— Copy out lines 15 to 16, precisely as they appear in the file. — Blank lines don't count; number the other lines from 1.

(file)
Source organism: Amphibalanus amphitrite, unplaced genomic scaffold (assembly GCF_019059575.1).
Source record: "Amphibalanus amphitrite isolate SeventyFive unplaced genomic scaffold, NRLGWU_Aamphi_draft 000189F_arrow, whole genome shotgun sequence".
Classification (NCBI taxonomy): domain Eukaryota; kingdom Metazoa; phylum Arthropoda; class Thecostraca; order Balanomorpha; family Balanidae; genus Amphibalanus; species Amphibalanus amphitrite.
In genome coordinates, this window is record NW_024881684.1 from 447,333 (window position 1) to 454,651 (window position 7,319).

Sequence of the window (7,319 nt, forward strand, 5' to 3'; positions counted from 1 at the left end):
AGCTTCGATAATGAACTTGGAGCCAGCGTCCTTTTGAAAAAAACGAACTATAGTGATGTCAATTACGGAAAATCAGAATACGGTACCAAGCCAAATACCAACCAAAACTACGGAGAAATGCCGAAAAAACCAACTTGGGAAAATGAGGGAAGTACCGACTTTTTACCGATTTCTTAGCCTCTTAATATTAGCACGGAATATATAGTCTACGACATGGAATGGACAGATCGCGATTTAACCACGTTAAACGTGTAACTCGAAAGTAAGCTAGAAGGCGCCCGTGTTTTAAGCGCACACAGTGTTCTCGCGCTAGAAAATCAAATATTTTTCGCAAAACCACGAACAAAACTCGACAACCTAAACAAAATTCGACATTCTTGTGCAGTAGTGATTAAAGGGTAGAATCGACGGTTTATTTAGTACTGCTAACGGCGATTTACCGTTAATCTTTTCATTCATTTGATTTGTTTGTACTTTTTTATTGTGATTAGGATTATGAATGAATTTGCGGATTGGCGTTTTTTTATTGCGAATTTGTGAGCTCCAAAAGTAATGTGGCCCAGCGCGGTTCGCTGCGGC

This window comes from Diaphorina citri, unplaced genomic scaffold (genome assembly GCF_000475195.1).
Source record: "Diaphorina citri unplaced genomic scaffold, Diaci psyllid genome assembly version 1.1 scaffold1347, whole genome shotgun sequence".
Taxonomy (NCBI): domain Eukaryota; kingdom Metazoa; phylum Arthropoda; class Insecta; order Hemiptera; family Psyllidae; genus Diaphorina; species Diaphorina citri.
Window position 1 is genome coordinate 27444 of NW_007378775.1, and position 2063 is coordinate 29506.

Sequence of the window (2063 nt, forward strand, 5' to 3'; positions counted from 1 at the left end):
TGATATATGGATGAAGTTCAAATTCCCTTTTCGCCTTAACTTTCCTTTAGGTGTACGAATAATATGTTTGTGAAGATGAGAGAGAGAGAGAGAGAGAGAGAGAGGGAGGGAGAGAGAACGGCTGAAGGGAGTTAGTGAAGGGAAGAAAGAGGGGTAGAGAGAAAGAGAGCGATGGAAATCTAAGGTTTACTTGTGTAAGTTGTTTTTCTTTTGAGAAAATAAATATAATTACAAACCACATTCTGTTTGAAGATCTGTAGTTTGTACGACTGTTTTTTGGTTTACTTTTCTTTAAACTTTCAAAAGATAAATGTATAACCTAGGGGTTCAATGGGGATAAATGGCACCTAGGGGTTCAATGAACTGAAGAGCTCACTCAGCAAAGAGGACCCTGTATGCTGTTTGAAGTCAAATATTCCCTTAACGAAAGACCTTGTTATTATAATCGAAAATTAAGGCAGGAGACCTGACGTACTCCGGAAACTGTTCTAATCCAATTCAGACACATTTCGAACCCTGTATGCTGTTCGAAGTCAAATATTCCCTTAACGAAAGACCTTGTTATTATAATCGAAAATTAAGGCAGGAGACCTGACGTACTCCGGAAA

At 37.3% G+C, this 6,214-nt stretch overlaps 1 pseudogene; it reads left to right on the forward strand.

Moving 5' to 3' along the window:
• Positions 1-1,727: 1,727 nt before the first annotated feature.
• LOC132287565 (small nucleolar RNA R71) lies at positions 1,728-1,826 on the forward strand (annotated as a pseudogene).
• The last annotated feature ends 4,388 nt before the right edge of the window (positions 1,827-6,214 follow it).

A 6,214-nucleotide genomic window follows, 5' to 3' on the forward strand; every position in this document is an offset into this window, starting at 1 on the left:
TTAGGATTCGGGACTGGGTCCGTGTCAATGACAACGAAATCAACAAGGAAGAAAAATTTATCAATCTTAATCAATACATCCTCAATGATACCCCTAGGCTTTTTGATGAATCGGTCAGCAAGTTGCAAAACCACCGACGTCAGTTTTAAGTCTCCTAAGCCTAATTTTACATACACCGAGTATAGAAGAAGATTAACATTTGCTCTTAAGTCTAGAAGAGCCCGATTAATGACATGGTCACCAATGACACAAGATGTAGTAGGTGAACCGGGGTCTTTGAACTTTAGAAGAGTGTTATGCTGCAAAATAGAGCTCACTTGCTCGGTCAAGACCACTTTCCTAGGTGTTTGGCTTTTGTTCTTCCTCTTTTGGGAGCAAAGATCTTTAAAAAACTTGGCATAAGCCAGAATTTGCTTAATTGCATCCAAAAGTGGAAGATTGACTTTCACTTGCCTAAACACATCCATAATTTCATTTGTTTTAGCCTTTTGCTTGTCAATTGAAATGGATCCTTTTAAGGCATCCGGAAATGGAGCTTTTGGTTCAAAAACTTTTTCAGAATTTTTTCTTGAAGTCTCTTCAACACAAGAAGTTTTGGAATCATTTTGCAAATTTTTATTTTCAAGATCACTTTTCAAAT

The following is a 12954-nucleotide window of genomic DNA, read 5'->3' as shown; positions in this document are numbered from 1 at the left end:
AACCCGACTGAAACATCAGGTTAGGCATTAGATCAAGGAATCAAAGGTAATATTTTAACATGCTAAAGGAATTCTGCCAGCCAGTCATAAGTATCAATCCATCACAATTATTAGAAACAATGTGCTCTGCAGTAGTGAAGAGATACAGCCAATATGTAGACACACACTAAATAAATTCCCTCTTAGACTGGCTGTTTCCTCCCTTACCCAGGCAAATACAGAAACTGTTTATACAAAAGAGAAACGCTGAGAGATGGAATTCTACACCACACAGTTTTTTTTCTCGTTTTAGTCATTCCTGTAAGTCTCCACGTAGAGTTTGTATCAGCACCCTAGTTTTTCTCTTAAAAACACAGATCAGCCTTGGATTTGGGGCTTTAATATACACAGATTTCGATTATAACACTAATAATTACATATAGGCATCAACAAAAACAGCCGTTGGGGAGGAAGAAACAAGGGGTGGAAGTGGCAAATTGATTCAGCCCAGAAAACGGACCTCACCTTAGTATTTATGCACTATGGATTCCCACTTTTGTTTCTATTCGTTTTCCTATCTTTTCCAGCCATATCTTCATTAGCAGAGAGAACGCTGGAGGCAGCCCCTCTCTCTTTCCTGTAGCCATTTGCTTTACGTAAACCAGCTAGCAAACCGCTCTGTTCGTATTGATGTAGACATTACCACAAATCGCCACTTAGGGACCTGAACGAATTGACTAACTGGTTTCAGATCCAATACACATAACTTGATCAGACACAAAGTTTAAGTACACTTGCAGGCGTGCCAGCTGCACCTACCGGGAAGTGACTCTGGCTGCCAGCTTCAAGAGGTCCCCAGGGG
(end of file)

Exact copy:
• Positions 1-1,727: 1,727 nt before the first annotated feature.
• LOC132287565 (small nucleolar RNA R71) lies at positions 1,728-1,826 on the forward strand (annotated as a pseudogene).